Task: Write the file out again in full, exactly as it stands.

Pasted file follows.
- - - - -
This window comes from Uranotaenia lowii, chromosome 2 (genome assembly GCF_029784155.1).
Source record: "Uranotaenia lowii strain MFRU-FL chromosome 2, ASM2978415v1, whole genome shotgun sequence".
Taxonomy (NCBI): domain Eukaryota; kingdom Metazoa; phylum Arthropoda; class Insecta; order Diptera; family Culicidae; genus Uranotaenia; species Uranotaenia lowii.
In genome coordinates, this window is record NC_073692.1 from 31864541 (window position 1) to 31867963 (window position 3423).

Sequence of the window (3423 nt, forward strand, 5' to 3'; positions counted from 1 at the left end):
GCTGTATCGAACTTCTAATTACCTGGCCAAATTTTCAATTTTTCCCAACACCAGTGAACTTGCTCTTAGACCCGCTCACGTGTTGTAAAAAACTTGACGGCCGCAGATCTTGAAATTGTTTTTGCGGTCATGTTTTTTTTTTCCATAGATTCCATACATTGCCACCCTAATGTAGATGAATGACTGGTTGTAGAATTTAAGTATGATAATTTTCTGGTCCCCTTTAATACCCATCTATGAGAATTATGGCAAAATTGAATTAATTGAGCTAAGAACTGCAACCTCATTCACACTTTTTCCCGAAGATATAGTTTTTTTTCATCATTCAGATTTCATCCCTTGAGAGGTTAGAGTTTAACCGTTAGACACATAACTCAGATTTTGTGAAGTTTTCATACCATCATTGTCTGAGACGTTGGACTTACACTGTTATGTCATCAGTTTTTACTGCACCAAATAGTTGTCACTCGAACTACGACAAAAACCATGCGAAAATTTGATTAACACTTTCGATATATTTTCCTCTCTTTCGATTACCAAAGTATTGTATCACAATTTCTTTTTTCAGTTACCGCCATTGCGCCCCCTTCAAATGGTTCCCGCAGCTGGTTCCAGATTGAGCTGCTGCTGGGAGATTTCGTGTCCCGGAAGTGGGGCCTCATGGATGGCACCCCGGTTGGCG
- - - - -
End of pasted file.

This window comes from Uranotaenia lowii, chromosome 2 (genome assembly GCF_029784155.1).
Source record: "Uranotaenia lowii strain MFRU-FL chromosome 2, ASM2978415v1, whole genome shotgun sequence".
Taxonomy (NCBI): domain Eukaryota; kingdom Metazoa; phylum Arthropoda; class Insecta; order Diptera; family Culicidae; genus Uranotaenia; species Uranotaenia lowii.
In genome coordinates, this window is record NC_073692.1 from 31864541 (window position 1) to 31867963 (window position 3423).

Sequence of the window (3423 nt, forward strand, 5' to 3'; positions counted from 1 at the left end):
GCTGTATCGAACTTCTAATTACCTGGCCAAATTTTCAATTTTTCCCAACACCAGTGAACTTGCTCTTAGACCCGCTCACGTGTTGTAAAAAACTTGACGGCCGCAGATCTTGAAATTGTTTTTGCGGTCATGTTTTTTTTTTCCATAGATTCCATACATTGCCACCCTAATGTAGATGAATGACTGGTTGTAGAATTTAAGTATGATAATTTTCTGGTCCCCTTTAATACCCATCTATGAGAATTATGGCAAAATTGAATTAATTGAGCTAAGAACTGCAACCTCATTCACACTTTTTCCCGAAGATATAGTTTTTTTTCATCATTCAGATTTCATCCCTTGAGAGGTTAGAGTTTAACCGTTAGACACATAACTCAGATTTTGTGAAGTTTTCATACCATCATTGTCTGAGACGTTGGACTTACACTGTTATGTCATCAGTTTTTACTGCACCAAATAGTTGTCACTCGAACTACGACAAAAACCATGCGAAAATTTGATTAACACTTTCGATATATTTTCCTCTCTTTCGATTACCAAAGTATTGTATCACAATTTCTTTTTTCAGTTACCGCCATTGCGCCCCCTTCAAATGGTTCCCGCAGCTGGTTCCAGATTGAGCTGCTGCTGGGAGATTTCGTGTCCCGGAAGTGGGGCCTCATGGATGGCACCCCGGTTGGCG